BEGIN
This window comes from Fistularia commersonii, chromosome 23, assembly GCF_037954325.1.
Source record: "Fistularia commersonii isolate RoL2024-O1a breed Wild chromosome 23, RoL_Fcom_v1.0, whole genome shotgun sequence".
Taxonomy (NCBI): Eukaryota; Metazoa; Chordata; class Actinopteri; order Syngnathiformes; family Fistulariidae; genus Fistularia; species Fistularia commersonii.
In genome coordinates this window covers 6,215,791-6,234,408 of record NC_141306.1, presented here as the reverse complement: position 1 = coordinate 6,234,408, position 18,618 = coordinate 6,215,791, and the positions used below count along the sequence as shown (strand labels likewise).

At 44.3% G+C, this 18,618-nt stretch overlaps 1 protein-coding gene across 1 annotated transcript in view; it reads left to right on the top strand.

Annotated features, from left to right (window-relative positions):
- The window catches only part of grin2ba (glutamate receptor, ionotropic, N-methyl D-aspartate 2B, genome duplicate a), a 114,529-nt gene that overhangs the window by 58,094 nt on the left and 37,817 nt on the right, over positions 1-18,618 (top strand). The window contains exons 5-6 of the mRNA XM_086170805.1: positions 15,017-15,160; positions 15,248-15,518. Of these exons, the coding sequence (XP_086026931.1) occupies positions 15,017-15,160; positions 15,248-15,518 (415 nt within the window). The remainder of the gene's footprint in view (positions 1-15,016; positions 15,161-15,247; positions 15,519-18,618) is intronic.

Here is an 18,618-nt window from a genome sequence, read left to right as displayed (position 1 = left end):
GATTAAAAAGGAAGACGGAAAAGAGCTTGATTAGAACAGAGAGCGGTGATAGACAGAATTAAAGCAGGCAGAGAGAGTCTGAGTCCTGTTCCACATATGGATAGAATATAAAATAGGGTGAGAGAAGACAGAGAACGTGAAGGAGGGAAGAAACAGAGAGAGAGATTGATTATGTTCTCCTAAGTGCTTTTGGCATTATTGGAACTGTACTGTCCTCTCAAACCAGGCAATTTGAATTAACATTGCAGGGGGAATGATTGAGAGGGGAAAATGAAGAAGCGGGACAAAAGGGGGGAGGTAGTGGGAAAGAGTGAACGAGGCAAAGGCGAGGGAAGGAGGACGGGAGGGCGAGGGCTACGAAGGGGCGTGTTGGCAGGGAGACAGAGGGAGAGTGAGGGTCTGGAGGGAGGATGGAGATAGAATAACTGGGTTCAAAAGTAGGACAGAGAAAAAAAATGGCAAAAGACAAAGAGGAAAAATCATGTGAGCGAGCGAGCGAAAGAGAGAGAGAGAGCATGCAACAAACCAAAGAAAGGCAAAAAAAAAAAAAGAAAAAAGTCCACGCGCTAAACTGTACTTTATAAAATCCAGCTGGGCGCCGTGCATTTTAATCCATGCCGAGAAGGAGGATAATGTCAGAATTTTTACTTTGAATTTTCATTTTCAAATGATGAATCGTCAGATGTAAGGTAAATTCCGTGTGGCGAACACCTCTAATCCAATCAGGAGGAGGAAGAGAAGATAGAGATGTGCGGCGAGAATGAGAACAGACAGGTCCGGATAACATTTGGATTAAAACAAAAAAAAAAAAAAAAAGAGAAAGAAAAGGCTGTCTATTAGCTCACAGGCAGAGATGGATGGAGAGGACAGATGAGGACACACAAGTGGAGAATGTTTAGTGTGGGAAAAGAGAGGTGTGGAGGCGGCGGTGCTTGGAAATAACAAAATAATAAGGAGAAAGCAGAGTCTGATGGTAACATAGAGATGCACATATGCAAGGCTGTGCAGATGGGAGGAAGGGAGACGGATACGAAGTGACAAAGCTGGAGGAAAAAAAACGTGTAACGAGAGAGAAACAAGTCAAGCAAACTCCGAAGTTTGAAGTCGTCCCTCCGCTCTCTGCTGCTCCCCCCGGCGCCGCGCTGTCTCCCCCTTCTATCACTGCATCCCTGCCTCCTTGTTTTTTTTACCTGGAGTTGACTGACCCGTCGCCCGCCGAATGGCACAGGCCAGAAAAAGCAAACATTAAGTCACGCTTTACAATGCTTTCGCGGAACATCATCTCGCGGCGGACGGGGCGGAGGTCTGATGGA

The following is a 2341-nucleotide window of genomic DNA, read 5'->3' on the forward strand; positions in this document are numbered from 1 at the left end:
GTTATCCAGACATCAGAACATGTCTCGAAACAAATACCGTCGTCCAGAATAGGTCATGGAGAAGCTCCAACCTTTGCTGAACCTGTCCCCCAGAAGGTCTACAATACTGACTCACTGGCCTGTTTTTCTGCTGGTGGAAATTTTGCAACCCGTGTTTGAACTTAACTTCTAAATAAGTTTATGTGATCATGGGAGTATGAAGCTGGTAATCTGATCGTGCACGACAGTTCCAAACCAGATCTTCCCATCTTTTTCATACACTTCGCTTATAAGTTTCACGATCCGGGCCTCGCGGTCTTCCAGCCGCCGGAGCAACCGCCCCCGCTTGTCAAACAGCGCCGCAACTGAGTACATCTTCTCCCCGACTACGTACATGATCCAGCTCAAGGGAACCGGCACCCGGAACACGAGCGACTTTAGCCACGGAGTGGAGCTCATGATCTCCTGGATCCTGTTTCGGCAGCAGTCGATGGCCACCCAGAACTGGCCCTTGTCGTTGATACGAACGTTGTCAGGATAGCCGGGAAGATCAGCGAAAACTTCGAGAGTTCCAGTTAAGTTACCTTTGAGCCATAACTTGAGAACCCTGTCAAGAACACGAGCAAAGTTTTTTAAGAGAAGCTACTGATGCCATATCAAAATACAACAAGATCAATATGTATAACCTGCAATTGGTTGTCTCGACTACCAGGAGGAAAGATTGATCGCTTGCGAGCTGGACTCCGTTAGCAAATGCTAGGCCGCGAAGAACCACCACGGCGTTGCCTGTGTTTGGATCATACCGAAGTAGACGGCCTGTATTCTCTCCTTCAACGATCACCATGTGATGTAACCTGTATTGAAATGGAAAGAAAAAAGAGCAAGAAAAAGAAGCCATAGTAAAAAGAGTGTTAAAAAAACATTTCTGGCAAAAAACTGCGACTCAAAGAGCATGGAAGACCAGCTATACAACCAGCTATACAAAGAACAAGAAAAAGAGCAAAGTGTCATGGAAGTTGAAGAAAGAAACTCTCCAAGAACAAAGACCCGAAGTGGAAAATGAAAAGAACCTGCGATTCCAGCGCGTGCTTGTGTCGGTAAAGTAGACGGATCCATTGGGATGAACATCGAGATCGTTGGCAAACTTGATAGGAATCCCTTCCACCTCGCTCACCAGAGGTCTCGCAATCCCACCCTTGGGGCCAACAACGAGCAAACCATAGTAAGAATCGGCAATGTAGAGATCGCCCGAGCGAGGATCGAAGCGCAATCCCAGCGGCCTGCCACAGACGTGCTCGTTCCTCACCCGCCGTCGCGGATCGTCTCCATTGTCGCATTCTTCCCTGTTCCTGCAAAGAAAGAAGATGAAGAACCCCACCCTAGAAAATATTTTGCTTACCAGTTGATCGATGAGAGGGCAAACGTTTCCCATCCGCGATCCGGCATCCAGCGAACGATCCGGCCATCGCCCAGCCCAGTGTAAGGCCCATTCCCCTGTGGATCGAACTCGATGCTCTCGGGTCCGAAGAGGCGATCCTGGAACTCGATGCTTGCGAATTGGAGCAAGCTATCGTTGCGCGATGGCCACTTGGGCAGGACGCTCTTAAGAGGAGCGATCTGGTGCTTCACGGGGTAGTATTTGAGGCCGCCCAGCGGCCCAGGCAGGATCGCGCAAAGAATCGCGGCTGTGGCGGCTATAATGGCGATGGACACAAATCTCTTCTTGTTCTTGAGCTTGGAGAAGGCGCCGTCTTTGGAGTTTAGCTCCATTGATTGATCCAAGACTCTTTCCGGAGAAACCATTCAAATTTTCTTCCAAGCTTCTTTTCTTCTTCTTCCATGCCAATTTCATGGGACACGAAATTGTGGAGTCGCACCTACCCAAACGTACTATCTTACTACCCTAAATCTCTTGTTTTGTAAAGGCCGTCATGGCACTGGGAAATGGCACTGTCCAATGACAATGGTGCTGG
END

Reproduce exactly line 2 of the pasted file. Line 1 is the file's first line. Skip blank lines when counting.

Source record: "Fistularia commersonii isolate RoL2024-O1a breed Wild chromosome 23, RoL_Fcom_v1.0, whole genome shotgun sequence".